read \'til you collapse

Now, it is here that I must tell you (as if you didn’t know) that I am no kind of authority on early childhood education.  I have spent nearly 18 years as a teacher or an instructional coach.  However, those years have been spent working in secondary education.  I have developed a really healthy love of the process of learning itself, but I first walked to the plate in 1991 swinging a love for science.  Now that I think about it, I suppose there would be a bit of overlap in a Venn diagram of those two entities.  I have now spent less than two years on a case study of early childhood education.  How could I not?  Instructional coach + new father = easy fit.  That said, I welcome the comments here of anyone and everyone who might carry a bit fatter portfolio of educating children.  Please allow me to extend the educational technology discussion down a grade level or ten.


So let’s get back to the leadoff quote.  Yes, that is exactly what our little beast now exclaims when either of us sits down by her with laptop in hand.  In reality, all it takes is the slightest hint.  What on Earth is she speaking of while in the throes of such excitement?  Starfall.  She is fired up about the online reading site at  This is not a new site.  It was founded well prior to the “Web 2.0” boom around 2004.  If you are an early childhood educator -and computers don’t frighten you- you likely already know about Starfall.  Since this is not my largest reader demographic, allow me to point most of you in this direction.  Even if you don’t have your own larvae at home, you can certainly share this link with friends who do.  They might just thank you.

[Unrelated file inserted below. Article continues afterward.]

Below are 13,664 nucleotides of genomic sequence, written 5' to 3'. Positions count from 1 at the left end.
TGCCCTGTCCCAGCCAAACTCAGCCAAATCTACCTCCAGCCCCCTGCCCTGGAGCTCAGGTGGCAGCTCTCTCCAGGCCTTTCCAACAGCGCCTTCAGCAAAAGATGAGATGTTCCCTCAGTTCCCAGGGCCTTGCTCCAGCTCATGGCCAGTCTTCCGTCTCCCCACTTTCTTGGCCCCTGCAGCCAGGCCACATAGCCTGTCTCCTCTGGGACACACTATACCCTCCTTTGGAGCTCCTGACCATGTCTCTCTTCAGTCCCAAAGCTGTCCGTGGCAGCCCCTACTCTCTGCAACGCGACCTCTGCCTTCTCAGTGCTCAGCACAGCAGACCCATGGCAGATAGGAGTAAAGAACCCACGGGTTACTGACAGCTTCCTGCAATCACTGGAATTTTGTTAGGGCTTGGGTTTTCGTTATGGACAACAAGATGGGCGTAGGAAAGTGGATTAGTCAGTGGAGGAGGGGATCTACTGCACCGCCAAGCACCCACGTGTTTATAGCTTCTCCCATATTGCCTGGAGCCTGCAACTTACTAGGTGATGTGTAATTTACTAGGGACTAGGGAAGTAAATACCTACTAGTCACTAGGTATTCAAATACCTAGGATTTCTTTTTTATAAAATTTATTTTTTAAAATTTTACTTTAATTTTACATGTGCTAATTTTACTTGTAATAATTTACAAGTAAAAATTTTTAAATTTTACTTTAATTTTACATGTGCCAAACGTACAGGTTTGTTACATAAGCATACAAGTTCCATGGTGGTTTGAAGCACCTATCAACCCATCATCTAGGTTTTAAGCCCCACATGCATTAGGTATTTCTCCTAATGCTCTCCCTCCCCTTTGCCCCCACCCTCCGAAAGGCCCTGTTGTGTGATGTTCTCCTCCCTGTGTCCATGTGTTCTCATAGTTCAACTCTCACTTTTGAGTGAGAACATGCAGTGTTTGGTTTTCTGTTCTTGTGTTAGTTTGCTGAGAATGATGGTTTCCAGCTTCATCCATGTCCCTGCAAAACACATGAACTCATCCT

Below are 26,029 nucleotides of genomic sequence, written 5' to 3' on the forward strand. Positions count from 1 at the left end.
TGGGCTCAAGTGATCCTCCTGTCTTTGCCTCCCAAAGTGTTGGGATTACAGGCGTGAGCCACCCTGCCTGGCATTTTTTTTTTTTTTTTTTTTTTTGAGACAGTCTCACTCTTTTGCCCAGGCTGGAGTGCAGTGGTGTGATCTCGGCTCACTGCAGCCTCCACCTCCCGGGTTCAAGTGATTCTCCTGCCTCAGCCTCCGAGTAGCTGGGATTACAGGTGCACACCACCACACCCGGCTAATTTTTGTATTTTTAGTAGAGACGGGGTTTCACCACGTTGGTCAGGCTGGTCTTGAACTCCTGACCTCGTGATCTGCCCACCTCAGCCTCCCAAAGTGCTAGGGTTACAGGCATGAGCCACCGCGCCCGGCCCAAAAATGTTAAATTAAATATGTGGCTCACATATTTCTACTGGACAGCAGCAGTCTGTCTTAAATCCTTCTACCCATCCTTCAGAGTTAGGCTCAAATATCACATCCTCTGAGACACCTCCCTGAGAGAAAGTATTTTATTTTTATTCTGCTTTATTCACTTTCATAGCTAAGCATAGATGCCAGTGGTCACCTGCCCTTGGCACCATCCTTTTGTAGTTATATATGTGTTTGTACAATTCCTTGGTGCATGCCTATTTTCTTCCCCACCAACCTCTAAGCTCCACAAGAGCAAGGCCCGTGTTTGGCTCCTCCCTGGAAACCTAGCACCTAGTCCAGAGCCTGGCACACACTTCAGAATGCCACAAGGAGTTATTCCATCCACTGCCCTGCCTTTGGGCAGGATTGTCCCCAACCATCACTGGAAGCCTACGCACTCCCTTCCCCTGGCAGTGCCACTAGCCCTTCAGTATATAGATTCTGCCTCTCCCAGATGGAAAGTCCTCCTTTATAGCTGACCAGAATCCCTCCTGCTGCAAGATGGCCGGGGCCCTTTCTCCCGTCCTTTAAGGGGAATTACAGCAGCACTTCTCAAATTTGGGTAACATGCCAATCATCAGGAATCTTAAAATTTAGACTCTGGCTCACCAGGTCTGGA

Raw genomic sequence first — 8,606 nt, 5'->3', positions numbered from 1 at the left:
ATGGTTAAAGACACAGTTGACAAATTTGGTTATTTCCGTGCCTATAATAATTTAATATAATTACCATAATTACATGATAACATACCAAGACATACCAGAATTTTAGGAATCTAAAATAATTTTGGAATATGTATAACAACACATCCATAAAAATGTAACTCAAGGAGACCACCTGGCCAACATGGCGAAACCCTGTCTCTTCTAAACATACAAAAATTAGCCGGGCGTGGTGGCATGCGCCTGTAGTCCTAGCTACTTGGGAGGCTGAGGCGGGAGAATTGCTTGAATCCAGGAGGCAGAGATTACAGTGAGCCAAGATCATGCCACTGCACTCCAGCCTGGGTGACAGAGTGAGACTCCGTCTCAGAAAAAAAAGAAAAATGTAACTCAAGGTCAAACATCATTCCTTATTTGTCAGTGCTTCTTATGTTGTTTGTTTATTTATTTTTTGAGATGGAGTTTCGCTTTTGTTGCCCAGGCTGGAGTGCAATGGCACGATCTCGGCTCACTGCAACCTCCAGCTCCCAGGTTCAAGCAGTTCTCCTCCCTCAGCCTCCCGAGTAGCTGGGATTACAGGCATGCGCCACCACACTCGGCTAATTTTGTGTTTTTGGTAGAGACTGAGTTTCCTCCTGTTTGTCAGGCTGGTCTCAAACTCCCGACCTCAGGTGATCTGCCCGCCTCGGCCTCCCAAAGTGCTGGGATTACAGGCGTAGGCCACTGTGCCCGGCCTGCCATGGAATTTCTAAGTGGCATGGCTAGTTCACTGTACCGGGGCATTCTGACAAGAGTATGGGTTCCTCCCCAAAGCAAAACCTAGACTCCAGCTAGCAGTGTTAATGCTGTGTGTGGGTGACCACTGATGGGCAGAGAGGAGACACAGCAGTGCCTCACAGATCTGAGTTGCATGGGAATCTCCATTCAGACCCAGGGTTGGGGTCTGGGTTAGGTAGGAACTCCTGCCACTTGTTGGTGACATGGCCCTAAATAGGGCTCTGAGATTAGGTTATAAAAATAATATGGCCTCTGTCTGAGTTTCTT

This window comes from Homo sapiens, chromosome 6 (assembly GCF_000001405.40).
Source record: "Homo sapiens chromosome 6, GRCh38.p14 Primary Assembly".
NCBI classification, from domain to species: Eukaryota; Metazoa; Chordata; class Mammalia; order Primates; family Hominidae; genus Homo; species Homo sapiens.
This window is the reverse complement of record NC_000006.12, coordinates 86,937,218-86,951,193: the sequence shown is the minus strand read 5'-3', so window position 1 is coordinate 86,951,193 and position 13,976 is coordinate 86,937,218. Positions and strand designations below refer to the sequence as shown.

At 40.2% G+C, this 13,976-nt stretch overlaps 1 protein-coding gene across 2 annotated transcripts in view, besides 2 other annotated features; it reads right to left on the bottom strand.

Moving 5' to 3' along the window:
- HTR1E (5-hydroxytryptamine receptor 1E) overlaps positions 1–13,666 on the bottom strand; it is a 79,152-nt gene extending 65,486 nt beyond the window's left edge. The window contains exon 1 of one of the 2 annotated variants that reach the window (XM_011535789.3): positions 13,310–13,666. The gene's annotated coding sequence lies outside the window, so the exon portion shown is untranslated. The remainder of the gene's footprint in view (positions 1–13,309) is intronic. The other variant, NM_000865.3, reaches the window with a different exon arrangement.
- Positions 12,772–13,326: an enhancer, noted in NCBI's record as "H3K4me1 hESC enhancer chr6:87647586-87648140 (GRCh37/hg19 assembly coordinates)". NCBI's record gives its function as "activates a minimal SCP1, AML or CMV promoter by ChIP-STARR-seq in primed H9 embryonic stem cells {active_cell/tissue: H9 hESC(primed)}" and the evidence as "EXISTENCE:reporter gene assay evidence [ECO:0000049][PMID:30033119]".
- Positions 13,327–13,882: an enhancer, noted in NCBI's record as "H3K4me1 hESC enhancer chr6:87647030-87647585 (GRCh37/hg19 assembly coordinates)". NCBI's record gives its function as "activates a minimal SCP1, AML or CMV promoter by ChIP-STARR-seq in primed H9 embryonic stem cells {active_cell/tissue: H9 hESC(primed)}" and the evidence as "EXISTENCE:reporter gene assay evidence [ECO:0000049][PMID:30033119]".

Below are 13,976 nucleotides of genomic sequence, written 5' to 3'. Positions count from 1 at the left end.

At Starfall, you will not be blown away by slick graphics nor amazing audio.  What you will find is a rather engaging little site for curious tykes that seems to be very sound at what it does.  What does it do?  It provides a rather laid-back version of online reading instruction starting with ABC’s and moving on to various levels of early reading.  The ABC’s introduce students to the sounds of letters (phonemes).  Learn to Read teaches students how letters are combined to create words.  The simple animations associated here are quite good as the letters (always pronounced by a child’s voice) move closer together as they become a word.  The It’s Fun to Read section uses learning activities to begin simple sentence construction.  Finally, I’m Reading uses plays, myths and folk stories to increase fluency.

main links @ Starfall

How well does it work?  I honestly have nothing to compare to.  I do know that my little girlie could identify all letters by sight when she was 18 months old.  She has actually delighted in the phonemes for each of the letters, and is starting to identify simple words.  Is this website the only thing she has explored in that time?  Certainly not.  Erin & I read a fair bit.  That’s a pretty common thing to happen in our family room.  Whether we are reading to ourselves, or to the babe, we read tons…  and much of it is online.  Our little bookworm even finds little corners in the house to hide away and “read.”

hiding and reading